This Dark Age

A manual for life in the modern world.

By Daniel Schwindt

NOTICE:
This Dark Age is now available in paperback on Amazon. The print version is MUCH cleaner than this online version, which is largely unedited and has fallen by the wayside as the project has grown. If you’ve appreciated my writing, please consider leaving a review on the relevant paperback volumes. The print edition also includes new sections (Military History, War Psychology, Dogmatic Theology).

Volume 1 | Volume 2 | Volume 3| Volume 4 | Volume 5 | Volume 6

Translation, interpretation, commentary

It is sometimes said, in conversations on Bible study, that the most literal translation is the most accurate but can be more difficult to understand, while a dynamic-equivalent translation is more readily understood but further removed from the actual source text. There is truth to this, but it is misleading.

In some cases, in fact, the most literal translation will be the most deficient, not just because it is difficult to read but because the idea of a ‘direct, literal translation’ is itself misguided, as we’ve explained above. That is why translations, in and of themselves, can never be trusted, as if they placed the reader in possession of objective data that anyone with a working knowledge of both languages could follow in order to arrive at an accurate understanding of the text in question.

On the contrary, if the translator does not possess a complete understanding of both mentalities, including their differences, and if he does not fully comprehend the meaning of the work he is translating, then he cannot possibly succeed in his task. Because of this difficulty, in order for a text to be translated it really must cease to be a translation and must become a commentary, which is to say, it must involve not just translation but interpretation. This allows the translator to make up for the discrepancies between languages, and to ‘fill in the gaps’ that the translation itself cannot possibly be expected to fill.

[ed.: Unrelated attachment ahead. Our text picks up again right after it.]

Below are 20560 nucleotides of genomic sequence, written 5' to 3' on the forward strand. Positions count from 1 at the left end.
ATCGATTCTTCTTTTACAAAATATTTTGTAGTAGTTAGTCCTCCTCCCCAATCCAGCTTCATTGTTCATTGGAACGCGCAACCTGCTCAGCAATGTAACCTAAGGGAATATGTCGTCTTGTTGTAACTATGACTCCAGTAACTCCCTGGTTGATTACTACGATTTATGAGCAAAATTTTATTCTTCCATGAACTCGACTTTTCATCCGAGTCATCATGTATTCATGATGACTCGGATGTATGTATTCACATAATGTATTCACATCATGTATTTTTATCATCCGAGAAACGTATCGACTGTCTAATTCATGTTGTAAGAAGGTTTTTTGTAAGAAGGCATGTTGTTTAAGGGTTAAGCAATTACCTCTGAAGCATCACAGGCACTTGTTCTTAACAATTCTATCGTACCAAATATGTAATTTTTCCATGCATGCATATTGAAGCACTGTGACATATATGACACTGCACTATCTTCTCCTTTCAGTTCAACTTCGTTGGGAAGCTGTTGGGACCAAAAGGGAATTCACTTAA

The problem with the assumption mentioned at the outset—which is that ‘dynamic-equivalent’ translations involve a mere modification of vocabulary—is that it is a naïve oversimplification that hides the magnitude of the interpretive task being handled by the translator. The ‘Bible student’ at this point will think that he’s simply been given an equivalent rearrangement of words which he can then set about interpreting, without realizing that he is not being told what the text says but rather what it means. He is only adding his own arbitrary nuance to an interpretation that took place without his involvement.

Share This